Workshop: Energy-related economic stress at the interface between transport poverty, fuel poverty and residential location

This workshop is now *fully booked*

Over the last two decades carbon reduction policies, rapidly fluctuating oil prices and stagnating real incomes have drawn increasing attention to questions of affordability in the transport and the domestic energy sector. However, there are differences in research and policy emphasis between EU countries. The UK has pioneered transport & social exclusion research and accessibility planning, but with a focus more on lack of car ownership than on the economic stress and oil vulnerability of motorised households. The notion of fuel poverty is well established in the British context, but is narrowly focused on domestic energy consumption. In France, by contrast, the notion of ‘energy precarity’ is increasingly applied to both home and transport energy use. In both Germany and France, rising transport costs have been seen as an opportunity to steer spatial planning and residential location choices towards the ‘compact city’, to a greater extent than in Britain.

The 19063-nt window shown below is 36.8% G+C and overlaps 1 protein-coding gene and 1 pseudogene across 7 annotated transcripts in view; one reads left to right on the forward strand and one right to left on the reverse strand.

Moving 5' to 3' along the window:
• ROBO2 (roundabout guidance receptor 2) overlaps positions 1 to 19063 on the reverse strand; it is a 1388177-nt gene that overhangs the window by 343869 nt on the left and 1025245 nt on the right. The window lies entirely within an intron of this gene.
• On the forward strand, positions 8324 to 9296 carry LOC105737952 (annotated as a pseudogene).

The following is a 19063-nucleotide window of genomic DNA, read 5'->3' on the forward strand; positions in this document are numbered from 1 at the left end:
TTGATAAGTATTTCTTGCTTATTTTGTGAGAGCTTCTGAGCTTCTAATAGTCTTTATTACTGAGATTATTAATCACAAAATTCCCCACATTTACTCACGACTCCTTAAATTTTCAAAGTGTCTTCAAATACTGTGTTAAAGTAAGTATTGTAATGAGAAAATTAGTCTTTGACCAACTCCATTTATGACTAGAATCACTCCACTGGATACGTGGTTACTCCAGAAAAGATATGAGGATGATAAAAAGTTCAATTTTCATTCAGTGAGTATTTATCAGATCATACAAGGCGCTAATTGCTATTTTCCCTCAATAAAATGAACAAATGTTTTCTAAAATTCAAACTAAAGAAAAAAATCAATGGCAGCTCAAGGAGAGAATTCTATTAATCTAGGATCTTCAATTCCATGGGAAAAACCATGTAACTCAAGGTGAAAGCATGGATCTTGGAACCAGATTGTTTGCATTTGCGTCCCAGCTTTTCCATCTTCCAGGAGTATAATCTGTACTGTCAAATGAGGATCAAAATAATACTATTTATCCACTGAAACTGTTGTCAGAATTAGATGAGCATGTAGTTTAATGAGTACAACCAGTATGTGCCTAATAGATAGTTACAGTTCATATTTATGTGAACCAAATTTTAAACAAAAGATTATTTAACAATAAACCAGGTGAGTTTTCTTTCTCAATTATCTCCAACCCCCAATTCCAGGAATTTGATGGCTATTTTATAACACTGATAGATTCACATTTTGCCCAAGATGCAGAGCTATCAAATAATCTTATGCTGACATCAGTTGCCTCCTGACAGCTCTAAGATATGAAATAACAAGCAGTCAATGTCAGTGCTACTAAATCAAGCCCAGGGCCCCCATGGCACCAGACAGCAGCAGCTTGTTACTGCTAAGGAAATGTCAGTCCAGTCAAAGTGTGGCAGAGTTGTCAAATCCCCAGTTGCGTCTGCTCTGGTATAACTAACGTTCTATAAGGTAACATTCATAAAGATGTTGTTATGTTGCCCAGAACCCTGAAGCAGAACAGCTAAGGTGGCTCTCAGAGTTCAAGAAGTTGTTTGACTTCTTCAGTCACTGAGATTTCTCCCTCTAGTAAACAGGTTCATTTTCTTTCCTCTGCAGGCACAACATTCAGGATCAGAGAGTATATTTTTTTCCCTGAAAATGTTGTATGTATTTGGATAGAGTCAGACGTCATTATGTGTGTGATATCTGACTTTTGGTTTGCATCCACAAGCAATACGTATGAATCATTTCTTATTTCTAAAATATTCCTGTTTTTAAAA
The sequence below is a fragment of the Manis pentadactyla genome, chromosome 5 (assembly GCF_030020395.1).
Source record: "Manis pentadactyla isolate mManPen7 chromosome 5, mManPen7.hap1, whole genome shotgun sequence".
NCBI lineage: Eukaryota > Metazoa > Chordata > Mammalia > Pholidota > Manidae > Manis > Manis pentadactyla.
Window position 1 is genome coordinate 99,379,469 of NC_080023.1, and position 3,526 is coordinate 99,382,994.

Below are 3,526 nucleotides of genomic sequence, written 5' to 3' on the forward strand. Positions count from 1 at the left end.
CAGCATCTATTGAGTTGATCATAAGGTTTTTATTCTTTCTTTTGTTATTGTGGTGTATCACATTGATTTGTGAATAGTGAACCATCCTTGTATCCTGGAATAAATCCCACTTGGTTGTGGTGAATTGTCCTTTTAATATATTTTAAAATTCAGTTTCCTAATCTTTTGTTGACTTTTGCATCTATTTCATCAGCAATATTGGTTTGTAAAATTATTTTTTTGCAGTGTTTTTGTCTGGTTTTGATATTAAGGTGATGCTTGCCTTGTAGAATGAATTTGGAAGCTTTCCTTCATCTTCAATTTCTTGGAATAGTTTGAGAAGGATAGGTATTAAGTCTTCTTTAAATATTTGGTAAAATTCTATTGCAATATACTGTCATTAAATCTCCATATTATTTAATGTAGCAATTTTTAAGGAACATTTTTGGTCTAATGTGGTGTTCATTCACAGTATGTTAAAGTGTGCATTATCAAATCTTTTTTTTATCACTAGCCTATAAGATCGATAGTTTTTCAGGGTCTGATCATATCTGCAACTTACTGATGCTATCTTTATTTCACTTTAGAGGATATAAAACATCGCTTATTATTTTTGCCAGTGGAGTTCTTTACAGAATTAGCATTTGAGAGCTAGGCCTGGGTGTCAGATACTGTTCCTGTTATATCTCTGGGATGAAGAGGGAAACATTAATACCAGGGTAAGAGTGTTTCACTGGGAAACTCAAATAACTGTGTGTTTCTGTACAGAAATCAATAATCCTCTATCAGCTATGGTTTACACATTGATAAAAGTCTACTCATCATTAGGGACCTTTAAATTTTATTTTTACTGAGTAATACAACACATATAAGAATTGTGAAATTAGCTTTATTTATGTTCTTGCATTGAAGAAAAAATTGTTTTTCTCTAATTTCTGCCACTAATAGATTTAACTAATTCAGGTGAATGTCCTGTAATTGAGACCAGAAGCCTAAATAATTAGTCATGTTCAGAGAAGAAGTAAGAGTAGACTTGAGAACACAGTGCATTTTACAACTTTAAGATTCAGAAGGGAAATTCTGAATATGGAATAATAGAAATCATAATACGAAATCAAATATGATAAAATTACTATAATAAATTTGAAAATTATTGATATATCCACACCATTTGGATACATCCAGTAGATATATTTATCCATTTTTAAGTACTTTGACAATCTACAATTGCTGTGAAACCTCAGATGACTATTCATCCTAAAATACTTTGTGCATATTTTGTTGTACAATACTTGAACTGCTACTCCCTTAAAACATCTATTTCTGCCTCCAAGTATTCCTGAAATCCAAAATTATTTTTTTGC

As a whole, the body of knowledge on transport and energy-related economic stress in the EU is substantial and involves various disciplines and areas of policy making. This two-day workshop aims to capitalise on this, fostering cross-fertilisation across national and disciplinary boundaries, challenging “silo” approaches of policy making in which issues of transport, housing residential development and fuel poverty are seen as separate. It also makes the case for a more rigorous conceptualisation of transport poverty – as much more than just the poor relative of fuel poverty.

The event is part of the EPSRC-funded research project (t)ERES (Energy-related economic stress in the UK, at the interface between transport, housing and fuel poverty, 2014-2016) of the Universities of Leeds and Aberdeen, and attached to the DEMAND (Dynamics of Energy, Mobility and Demand) Research Centre (2013-2018).

For more information see the (t)ERES project blog

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